Josh Chafetz

Document Type


Publication Date

Winter 2019


Donald Trump, Max Weber


Constitutional Law | Law and Politics


Anxiety abounds about the state of American constitutional democracy in “the age of Trump.” A wide range of commentators have raised serious and profound questions about the resilience of our political institutions and the capacity of our current political leadership.

This Essay, written for a Constitutional Commentary symposium on “Constitutional Law in the Trump Era,” attempts to get a handle on that anxiety by taking a step back and viewing our contemporary situation through a broader lens—a lens crafted in a different time and place, but responsive to a related set of political questions.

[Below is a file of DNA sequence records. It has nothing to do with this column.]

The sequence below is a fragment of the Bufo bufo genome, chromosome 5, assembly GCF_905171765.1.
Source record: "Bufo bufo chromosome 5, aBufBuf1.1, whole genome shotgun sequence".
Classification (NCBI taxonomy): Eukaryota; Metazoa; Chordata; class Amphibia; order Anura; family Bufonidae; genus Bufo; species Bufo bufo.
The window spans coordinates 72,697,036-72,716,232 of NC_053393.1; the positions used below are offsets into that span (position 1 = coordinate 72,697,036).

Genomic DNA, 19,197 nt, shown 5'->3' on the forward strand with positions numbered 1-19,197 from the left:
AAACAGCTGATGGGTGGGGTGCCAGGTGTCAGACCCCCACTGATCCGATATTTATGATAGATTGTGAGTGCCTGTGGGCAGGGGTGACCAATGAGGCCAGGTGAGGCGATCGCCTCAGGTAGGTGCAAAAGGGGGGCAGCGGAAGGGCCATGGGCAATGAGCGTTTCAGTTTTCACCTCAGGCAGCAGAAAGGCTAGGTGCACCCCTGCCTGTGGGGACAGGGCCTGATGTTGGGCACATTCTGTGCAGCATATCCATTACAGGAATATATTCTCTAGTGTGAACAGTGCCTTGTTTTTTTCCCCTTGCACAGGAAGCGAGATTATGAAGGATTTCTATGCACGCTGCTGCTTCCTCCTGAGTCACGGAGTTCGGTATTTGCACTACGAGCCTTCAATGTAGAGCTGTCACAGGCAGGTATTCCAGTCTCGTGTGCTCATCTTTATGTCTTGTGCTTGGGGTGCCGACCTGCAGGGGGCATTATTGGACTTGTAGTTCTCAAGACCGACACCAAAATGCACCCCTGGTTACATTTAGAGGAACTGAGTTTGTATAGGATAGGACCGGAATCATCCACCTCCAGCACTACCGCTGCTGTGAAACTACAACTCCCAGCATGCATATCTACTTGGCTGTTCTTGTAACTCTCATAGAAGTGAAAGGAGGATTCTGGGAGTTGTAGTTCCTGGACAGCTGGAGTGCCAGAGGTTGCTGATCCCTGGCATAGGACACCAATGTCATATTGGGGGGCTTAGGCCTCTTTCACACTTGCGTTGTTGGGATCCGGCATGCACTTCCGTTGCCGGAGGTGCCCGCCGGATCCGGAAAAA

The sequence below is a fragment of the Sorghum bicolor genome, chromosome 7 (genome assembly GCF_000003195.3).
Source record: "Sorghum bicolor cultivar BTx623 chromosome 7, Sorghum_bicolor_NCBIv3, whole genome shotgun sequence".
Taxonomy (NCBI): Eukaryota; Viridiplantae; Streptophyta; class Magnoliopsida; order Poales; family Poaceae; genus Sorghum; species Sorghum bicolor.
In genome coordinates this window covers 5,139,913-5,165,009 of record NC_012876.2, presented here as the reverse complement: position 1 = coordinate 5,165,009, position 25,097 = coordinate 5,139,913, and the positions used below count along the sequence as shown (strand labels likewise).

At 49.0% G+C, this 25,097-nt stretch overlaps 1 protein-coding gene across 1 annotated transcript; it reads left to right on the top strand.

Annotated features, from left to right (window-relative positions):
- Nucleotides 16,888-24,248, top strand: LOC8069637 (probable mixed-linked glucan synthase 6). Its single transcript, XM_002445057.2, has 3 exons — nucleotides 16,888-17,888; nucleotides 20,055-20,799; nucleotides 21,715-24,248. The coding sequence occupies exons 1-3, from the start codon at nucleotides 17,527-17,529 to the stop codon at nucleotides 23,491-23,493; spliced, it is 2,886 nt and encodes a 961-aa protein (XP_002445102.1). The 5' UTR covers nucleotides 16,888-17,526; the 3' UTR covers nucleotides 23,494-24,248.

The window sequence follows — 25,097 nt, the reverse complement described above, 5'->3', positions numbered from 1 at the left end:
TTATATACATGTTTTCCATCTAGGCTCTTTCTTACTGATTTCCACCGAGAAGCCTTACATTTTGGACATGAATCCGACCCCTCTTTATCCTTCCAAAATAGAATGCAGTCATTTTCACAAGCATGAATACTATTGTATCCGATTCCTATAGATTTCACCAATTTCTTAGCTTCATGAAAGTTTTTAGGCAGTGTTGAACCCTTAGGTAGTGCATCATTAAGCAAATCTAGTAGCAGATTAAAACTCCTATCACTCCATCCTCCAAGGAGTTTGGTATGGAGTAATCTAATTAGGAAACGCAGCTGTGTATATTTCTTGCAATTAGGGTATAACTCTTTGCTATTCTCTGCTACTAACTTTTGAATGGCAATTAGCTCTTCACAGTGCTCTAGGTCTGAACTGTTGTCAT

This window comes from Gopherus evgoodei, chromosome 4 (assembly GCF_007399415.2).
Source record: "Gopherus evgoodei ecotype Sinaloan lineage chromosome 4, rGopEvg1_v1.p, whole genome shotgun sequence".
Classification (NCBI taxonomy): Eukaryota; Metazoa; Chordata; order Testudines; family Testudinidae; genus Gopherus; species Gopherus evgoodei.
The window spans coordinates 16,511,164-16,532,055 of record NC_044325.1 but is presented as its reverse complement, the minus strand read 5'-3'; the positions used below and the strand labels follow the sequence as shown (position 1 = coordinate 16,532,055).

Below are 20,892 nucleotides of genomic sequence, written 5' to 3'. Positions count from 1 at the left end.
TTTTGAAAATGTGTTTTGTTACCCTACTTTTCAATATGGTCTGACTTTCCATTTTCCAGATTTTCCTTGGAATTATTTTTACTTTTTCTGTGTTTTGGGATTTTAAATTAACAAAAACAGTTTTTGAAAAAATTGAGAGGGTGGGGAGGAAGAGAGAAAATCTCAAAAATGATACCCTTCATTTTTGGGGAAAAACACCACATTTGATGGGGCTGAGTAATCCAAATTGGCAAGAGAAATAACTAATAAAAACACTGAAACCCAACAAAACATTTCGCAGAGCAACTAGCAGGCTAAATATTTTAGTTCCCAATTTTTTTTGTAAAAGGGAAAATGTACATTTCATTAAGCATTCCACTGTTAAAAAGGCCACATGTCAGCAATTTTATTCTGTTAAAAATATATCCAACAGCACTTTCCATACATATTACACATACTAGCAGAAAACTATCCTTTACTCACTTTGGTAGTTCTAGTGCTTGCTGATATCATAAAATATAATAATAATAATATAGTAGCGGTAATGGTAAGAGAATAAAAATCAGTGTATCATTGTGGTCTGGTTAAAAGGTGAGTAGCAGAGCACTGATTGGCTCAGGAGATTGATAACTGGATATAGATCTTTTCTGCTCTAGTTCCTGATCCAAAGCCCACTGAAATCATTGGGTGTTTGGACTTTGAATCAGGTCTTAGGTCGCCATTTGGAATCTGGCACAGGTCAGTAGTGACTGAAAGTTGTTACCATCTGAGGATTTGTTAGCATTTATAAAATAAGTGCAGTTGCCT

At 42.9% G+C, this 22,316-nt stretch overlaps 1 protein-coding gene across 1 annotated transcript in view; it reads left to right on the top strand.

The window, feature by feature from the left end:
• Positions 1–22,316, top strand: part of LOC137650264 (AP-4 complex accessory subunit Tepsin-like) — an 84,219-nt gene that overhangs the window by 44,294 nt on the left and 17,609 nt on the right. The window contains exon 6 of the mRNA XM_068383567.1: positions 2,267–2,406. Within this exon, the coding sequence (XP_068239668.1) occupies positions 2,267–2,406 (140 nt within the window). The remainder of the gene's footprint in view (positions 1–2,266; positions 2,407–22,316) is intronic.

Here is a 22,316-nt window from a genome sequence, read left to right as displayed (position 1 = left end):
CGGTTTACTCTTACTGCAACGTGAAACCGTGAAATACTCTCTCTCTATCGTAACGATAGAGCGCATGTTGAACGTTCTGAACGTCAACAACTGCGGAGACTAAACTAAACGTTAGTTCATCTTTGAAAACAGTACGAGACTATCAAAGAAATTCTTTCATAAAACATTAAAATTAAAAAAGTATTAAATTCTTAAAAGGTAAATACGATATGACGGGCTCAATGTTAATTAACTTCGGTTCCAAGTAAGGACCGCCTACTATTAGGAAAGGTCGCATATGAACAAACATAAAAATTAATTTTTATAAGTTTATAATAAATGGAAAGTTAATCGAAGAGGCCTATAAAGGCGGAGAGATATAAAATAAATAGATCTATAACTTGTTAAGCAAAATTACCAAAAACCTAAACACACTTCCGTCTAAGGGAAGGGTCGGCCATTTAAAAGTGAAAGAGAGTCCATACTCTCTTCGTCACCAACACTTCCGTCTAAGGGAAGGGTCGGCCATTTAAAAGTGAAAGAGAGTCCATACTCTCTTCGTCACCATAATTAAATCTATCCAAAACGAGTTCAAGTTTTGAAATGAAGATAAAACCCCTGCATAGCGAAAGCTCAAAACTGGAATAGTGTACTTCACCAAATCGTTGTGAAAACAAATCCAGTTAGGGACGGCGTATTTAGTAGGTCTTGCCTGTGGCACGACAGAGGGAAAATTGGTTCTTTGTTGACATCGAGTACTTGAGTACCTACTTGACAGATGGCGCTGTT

In particular, this Essay turns to the German social theorist Max Weber as a guide. Writing almost exactly a century ago, Weber offered important insights into both the institutional structures of the modern state and the character traits that constitute a successful politician. For Weber, maturity, understood in terms of balance, or the productive negotiation of the tensions between conflicting principles, characterizes both the successful state and the successful politician. In this moment in American history in which concerns abound about both the resilience of our institutional arrangements and the character of our president, it is especially illuminating to turn to Weber’s reflections on both types of maturity.